Saturday, December 26, 2009

My Favorite Carol

When I was growing up, there was one Christmas album that was a favorite of the entire family: "Tennessee" Ernie Ford's The Star Carol. The production may seem a bit overblown to twenty-first century ears - a full orchestra, large choir and the rich tone of Ford's powerful bass voice - but you can hear the vastness of the soundstage where the music was performed and the thrill of live performance in the recording studio (no overdubs here, baby!).

The record (which is no longer in print as a compact disc - but available for purchase as a download) features three carols composed by Alfred S. Burt and Wilha Hutson. Burt was a little-known jazz musician (and Michgan native, I will note proudly) who died in 1954 at the age of 33; Hutson was the organist at the Burt family's church. My favorite of these has always been Some Children See Him, a carol which speaks of Christ's appeal to people everywhere - and how love can transcend all the things that separate people. [Sure, that's just my interpretation - but I'll stand by it.]

I have combined my love for the song with a long-standing desire to diagram the lyrics of a song (ever since Capt. Dumbass posted this). I have included a couple of snippets from the song in my audio post - so be sure to have a listen. I hope you enjoy it.

[Click on the picture to enlarge.]

Happy Boxing Day!

Take care.

Thursday, December 24, 2009

The Velveteen Tree

There was once a "velveteen" tree, and in the beginning - though it was a nice tree, with a sturdy trunk of wood, textured to appear like the bark of a real tree, and branches that would fold up if the tree was inverted or laid on its side - it didn't seem like anything special. The man and the woman that bought the tree thought they were being practical. Real trees were getting more and more expensive - and it was such a bother to deal with fallen evergreen needles or worry about the dry branches catching fire some night while the couple was not at home. Besides, it seemed a waste to buy a tree that had, until recently, been a living thing - and then slowly watch it die.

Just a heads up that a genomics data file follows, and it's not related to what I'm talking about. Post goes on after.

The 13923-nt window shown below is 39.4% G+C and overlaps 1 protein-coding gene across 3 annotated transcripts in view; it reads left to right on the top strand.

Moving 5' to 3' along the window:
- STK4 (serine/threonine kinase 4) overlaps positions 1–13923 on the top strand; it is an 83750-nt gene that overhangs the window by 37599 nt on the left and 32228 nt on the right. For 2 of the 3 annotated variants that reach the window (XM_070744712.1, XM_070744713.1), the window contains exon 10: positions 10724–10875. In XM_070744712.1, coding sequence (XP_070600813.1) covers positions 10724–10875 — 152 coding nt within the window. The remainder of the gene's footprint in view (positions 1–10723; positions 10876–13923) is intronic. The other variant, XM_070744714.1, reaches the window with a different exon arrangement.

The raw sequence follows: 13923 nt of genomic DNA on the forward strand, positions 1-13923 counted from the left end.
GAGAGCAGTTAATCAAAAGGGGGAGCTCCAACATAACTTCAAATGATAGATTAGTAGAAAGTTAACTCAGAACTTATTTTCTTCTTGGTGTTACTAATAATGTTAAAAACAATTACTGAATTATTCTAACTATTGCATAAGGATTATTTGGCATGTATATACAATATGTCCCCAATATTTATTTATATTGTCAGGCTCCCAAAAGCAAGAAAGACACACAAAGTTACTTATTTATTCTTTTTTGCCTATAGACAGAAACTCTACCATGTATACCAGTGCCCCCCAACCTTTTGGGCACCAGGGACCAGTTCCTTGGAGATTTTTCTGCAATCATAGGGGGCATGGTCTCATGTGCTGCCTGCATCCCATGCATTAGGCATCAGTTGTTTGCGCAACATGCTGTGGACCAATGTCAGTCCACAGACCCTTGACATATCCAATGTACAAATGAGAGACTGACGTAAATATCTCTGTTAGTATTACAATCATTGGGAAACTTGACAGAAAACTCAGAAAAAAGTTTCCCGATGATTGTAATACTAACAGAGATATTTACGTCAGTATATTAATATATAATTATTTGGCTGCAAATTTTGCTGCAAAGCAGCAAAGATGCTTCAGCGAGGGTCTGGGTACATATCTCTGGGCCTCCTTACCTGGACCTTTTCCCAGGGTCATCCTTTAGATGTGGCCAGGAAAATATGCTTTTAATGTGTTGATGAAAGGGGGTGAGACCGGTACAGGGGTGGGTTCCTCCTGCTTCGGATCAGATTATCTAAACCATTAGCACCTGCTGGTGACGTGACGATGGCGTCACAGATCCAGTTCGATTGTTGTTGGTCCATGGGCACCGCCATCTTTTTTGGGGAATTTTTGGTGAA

So they bought a "fake" tree; but nearly everyone who saw the tree - its branches draped with lights and garland, hung with ornaments and candy canes, and topped with a beautiful angel - thought that it was real. The couple agreed that it was a fine tree - but it was not real to them. For a while, the "velveteen" tree was only used for those Christmases when the couple would be traveling out of town during the holidays. If they planned to be home for Christmas, they would buy a real tree - and the "velveteen" tree would remain another long year alone in its box, stuck in the basement or the garage. After a few years, the couple stopped buying real trees altogether and the "velveteen" tree was used exclusively. As time passed, those who saw the tree continued to remark about how real it appeared.

The couple had a daughter and then a son. As the years came and went, the children began to hang their expectations on the tree, like so many pieces of glittering tinsel - and often found their wishes fulfilled by the boxes and bags found underneath its branches on Christmas morning. The tree was ever-present in the family's holiday rituals: decorating, photos for the Christmas card, opening gifts. Where once only mother and father could hang ornaments on the highest branches or place the angel on top of the tree, now the boy could reach those spots most easily.